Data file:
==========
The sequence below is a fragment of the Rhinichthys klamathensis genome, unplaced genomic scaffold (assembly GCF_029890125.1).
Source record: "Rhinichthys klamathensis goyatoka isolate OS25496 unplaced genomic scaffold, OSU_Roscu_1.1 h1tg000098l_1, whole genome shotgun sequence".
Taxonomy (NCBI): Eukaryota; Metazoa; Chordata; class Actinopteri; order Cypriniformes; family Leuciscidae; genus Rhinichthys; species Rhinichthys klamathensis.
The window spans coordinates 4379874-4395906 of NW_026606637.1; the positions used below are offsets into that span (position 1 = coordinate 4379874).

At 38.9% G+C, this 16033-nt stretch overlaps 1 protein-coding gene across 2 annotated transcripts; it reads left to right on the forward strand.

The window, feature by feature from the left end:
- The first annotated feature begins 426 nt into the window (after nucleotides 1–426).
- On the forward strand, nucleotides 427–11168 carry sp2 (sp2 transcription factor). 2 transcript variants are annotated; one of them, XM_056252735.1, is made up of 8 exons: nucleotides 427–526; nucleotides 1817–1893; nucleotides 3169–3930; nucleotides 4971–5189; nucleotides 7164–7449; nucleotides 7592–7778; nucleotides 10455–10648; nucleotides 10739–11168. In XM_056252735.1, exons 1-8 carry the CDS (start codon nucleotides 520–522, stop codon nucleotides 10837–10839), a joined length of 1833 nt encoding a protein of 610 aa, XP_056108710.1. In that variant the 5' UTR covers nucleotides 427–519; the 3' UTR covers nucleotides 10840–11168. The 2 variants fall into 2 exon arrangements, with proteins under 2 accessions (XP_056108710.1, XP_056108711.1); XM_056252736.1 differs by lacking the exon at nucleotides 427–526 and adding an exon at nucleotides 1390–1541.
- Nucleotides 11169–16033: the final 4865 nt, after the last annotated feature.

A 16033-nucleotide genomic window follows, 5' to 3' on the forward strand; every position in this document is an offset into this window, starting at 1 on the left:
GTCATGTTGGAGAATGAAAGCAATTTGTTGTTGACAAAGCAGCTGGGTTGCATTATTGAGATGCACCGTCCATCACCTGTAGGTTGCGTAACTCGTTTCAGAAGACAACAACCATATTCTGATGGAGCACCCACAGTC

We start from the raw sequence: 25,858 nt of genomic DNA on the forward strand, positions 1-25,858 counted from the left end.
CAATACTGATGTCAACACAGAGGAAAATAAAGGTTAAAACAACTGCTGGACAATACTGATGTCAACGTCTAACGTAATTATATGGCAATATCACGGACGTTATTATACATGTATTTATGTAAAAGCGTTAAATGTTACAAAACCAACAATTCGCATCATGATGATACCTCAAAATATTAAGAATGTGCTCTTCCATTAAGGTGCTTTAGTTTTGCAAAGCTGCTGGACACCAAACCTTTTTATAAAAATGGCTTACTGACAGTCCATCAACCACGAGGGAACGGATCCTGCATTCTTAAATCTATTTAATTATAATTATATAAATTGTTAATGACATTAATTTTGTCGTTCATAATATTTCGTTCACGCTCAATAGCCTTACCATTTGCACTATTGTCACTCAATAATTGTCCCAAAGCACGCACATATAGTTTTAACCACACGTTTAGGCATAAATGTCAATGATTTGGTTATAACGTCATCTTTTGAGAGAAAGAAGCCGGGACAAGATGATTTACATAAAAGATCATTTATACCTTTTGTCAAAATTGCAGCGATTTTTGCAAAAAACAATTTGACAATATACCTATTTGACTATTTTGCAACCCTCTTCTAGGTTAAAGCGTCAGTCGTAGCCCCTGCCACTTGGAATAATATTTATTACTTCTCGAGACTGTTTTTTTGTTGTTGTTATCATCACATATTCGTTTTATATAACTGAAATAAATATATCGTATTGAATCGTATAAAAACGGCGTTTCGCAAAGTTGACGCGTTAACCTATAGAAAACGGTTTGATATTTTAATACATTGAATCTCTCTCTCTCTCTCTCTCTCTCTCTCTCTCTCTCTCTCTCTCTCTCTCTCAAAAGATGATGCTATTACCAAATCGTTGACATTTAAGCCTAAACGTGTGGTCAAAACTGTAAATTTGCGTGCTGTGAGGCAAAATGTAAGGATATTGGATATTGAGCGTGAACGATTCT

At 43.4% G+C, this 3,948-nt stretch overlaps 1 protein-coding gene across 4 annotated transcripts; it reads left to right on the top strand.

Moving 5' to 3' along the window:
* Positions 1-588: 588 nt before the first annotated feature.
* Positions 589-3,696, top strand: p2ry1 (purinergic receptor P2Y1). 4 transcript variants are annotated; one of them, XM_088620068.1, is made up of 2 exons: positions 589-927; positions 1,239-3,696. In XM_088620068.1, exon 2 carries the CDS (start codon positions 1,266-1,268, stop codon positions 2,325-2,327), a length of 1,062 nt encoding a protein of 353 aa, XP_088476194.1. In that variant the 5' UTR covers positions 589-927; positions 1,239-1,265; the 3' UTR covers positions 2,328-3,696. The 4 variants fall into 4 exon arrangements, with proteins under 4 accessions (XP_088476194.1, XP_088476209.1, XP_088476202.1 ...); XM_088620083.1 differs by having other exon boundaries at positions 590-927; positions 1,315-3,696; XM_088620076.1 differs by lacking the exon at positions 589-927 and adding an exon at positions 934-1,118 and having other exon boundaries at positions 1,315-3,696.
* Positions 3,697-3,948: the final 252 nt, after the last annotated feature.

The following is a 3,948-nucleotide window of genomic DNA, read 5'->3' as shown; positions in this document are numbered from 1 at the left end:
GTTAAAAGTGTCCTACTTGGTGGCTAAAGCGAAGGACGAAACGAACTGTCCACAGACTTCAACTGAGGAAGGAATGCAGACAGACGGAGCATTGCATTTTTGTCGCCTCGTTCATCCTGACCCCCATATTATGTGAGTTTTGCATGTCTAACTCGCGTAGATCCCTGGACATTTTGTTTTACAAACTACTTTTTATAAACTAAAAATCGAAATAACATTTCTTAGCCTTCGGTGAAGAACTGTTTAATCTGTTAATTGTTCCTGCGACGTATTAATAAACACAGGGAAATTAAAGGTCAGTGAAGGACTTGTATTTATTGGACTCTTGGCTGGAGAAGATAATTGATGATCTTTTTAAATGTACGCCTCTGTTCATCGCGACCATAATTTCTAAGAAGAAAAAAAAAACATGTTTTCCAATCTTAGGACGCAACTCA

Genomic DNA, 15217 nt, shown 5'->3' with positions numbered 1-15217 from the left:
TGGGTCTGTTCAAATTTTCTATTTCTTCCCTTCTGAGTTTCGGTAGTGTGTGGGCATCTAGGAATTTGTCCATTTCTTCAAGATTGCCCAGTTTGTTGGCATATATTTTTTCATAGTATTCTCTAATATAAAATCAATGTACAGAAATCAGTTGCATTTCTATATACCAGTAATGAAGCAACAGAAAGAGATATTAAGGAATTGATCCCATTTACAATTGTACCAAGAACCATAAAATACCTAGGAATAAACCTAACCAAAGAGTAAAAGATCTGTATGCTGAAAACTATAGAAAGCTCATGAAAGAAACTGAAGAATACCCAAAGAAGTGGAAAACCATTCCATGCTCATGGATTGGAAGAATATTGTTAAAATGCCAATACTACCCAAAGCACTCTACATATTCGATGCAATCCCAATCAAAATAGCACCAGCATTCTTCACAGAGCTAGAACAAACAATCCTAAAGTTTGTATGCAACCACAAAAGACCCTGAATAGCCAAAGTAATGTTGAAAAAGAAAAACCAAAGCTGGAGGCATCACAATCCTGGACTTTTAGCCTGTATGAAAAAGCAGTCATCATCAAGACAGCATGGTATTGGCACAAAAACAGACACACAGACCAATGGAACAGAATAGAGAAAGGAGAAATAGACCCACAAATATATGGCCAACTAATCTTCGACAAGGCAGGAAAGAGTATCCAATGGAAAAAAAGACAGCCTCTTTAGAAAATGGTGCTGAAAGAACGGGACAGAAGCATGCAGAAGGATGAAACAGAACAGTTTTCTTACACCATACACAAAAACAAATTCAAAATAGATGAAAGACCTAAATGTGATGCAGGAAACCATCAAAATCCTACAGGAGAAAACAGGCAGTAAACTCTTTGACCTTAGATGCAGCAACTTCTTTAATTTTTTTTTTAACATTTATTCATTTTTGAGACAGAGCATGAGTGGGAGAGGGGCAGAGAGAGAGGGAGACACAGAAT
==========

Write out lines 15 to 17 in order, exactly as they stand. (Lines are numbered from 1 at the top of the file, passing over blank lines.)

Moving 5' to 3' along the window:
* Positions 1-588: 588 nt before the first annotated feature.
* Positions 589-3,696, top strand: p2ry1 (purinergic receptor P2Y1). 4 transcript variants are annotated; one of them, XM_088620068.1, is made up of 2 exons: positions 589-927; positions 1,239-3,696. In XM_088620068.1, exon 2 carries the CDS (start codon positions 1,266-1,268, stop codon positions 2,325-2,327), a length of 1,062 nt encoding a protein of 353 aa, XP_088476194.1. In that variant the 5' UTR covers positions 589-927; positions 1,239-1,265; the 3' UTR covers positions 2,328-3,696. The 4 variants fall into 4 exon arrangements, with proteins under 4 accessions (XP_088476194.1, XP_088476209.1, XP_088476202.1 ...); XM_088620083.1 differs by having other exon boundaries at positions 590-927; positions 1,315-3,696; XM_088620076.1 differs by lacking the exon at positions 589-927 and adding an exon at positions 934-1,118 and having other exon boundaries at positions 1,315-3,696.